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1614 X St., Suite A
Sacramento, CA 95818
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916-287-3430

Thrive Therapy & Counseling provides high quality therapy to Highly Sensitive People and to kids, teens or adults struggling with anxiety, depression or self-esteem.

Back-to-school

Blog

This blog is written by a therapist in midtown Sacramento and focuses on the concerns and struggles of highly sensitive people (HSPs) and of kids, teens and adults struggling with depression, anxiety or just trying to figure out what they want for themselves.  There's help and hope through counseling and therapy!

Back-to-school

Ivy Griffin

It’s that time of year again. Summer is coming to an end, and school supplies line the shelves at Target. This year even the weather is cooler. All of this means your teen is either back in school or on the verge of going back. Talk of homework and class schedules, grades and college applications are swirling. Then, there are dances and homecoming and drivers’ licenses and dating.

Back-to-school time brings all of this to the forefront. Summer seems over, and future plans abound. Parents and teens alike want to get started on the right foot. There can be a lot of juggling needs and schedules for everyone in the family between school, work, and extra-curriculars. Feelings of excitement, dread, anxiety, enthusiasm, and overwhelm may come up—for your teen or yourself. There’s so much to think about and navigate!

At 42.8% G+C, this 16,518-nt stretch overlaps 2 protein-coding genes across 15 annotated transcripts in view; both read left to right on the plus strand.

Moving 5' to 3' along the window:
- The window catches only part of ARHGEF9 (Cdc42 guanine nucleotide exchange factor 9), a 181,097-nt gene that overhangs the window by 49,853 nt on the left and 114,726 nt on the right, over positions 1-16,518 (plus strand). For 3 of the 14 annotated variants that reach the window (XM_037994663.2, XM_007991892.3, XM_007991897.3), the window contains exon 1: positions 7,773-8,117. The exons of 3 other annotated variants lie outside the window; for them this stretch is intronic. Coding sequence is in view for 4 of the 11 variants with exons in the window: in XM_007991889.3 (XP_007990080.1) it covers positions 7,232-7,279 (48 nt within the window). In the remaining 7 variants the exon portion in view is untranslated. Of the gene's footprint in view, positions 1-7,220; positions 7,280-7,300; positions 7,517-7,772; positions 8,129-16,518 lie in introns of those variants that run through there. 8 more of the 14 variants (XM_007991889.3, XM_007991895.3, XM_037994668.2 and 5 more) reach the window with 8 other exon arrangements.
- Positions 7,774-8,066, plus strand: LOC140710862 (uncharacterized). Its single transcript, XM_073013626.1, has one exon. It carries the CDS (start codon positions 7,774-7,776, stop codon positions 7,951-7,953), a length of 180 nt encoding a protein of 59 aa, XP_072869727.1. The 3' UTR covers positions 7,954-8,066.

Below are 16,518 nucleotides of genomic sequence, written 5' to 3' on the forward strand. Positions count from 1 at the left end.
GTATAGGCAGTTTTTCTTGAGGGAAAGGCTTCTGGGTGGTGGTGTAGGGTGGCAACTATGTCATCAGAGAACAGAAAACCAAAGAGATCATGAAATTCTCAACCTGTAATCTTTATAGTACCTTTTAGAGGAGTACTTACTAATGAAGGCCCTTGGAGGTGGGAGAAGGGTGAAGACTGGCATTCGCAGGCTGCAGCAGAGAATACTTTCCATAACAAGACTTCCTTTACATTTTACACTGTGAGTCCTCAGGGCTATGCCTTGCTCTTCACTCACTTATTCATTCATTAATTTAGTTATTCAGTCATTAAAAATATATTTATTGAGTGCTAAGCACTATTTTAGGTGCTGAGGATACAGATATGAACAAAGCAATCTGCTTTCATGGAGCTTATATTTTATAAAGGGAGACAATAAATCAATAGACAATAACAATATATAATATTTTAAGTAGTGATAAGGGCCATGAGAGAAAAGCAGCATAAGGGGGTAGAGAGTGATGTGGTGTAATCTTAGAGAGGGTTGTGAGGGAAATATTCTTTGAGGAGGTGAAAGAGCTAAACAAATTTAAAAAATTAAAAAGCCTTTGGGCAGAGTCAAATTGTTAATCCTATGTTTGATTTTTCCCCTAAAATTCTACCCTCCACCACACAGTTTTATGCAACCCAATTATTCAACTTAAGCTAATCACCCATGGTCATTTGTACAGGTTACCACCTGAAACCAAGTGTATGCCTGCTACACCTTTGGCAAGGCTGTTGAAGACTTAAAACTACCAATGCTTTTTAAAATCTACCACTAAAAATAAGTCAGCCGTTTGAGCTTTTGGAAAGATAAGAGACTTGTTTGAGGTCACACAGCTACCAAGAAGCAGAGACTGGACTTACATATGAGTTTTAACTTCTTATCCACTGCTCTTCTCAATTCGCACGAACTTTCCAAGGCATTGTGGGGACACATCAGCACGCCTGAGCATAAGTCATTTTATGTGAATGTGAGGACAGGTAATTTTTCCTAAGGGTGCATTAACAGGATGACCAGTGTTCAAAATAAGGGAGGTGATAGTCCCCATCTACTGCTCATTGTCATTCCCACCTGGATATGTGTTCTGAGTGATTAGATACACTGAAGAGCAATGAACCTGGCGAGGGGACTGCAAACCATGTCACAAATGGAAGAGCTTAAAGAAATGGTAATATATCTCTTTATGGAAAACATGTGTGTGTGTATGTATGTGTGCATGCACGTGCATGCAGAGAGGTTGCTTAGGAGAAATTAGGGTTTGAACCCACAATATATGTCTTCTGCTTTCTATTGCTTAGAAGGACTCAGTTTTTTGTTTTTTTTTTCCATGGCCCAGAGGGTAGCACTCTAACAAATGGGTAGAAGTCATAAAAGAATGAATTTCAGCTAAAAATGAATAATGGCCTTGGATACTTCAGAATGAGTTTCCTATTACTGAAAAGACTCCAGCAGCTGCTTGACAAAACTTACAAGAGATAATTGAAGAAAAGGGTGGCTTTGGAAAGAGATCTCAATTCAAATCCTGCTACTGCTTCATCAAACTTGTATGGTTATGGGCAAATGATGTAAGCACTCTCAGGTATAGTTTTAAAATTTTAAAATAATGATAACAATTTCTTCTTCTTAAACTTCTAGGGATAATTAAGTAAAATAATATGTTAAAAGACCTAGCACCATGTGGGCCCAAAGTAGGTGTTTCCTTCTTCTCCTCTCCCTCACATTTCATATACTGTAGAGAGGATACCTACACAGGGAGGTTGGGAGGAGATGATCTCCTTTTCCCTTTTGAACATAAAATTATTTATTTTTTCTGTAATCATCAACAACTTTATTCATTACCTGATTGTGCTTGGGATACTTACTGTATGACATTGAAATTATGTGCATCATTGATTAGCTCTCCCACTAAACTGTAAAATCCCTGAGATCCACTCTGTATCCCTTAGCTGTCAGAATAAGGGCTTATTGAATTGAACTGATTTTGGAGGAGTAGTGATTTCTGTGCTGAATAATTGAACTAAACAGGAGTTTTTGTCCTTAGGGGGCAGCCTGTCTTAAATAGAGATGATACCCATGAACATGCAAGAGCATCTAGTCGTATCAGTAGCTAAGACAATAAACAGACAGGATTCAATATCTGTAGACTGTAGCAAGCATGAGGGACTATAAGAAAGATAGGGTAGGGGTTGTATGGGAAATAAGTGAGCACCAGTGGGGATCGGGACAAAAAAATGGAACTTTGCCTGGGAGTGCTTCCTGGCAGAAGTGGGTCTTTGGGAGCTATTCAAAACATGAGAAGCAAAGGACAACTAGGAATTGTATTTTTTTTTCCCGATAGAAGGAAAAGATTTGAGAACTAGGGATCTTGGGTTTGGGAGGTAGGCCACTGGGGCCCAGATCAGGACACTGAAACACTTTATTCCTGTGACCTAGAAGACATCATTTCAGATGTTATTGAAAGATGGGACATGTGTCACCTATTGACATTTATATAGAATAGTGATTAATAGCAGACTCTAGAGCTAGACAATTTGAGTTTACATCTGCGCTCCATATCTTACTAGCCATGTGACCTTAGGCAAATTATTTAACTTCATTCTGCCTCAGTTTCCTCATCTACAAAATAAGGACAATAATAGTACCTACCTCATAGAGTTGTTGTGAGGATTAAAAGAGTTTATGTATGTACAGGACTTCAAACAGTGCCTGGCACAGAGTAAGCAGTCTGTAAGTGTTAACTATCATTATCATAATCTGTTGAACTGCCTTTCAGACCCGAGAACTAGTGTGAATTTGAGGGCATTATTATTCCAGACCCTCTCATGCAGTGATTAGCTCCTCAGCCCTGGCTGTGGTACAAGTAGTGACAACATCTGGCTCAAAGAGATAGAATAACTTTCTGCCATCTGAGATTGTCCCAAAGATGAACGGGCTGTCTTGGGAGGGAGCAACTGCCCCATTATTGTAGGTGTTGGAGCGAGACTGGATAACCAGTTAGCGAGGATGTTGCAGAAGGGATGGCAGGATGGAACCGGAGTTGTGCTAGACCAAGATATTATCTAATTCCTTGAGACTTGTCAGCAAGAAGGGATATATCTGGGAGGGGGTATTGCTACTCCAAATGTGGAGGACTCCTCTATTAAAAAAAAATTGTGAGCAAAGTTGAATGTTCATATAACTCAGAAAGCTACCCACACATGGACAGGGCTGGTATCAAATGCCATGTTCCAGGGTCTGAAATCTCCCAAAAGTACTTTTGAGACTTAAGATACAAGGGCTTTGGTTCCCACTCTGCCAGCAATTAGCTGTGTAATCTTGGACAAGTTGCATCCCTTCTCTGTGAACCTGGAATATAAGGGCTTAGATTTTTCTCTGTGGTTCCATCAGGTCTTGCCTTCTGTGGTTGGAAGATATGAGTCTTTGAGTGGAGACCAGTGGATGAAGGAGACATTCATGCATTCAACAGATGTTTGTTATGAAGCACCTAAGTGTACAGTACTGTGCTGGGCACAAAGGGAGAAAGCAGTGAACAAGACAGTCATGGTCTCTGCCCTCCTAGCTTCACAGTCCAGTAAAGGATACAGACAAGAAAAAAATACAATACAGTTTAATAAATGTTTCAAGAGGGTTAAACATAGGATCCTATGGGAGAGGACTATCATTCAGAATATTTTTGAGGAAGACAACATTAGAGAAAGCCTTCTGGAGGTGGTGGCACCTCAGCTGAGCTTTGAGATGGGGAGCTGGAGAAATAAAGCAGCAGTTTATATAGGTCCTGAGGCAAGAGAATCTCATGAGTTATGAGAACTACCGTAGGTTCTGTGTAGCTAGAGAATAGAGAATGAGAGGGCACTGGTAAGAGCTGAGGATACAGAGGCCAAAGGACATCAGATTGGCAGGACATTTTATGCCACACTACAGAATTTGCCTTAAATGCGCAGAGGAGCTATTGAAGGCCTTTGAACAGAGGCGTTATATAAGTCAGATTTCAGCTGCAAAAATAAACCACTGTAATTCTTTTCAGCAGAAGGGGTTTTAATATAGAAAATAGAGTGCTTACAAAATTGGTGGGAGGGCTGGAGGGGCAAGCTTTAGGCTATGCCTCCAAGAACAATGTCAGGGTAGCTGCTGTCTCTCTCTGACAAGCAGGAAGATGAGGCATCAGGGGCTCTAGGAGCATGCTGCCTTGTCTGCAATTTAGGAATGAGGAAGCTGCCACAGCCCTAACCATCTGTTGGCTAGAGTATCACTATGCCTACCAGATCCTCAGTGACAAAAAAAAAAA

So, what can you do to help this school year start off right?

  1. Talk about expectations. As everyone gets back into the swing of things, it’s a great time to talk about what this school year will look like. Reviewing and updating family calendars and pick-up schedules can be a necessary place to start. It’s also helpful to review your expectations—do you want your teen to stay on top of homework? (Of course!) So, what does that look like?  How will you know if your teen is following through? (Remember, taking a break in-between the school day and homework time can be essential and can actually increase your teen’s ability to focus and concentrate.) Will anything be different about your teen’s curfew this year? What chores will your teen be responsible for and when will they need to be completed? Will they earn an allowance? Would you like your teen to get a part-time job? Discussing such expectations with your teen also gives them a chance to share their opinion, feedback, and suggestions. This makes them part of the family plan. They can even share their frustration or dislike of the expectations. That doesn’t mean the expectations change, but it can give you a chance to get their buy-in when you hold firm but ask what you can do to support them in meeting these goals. Also, having clear expectations tends to make everyone feel more calm.
  2.  Be curious about your teen’s thoughts and feelings about this school year. Ask your teen about what their hopes and goals are for the year. Are they hoping to make varsity? Do they want to focus on bringing up their math grade? Would they like to make a new friend group or be on student council? Is your teen worried or concerned about anything? Is there anything they’re really looking forward to? Anything they want to do differently than last year? Asking your teen these questions can encourage them to think about what they want and need. And, we’re all more likely to reach our goals when we clearly identify what they are.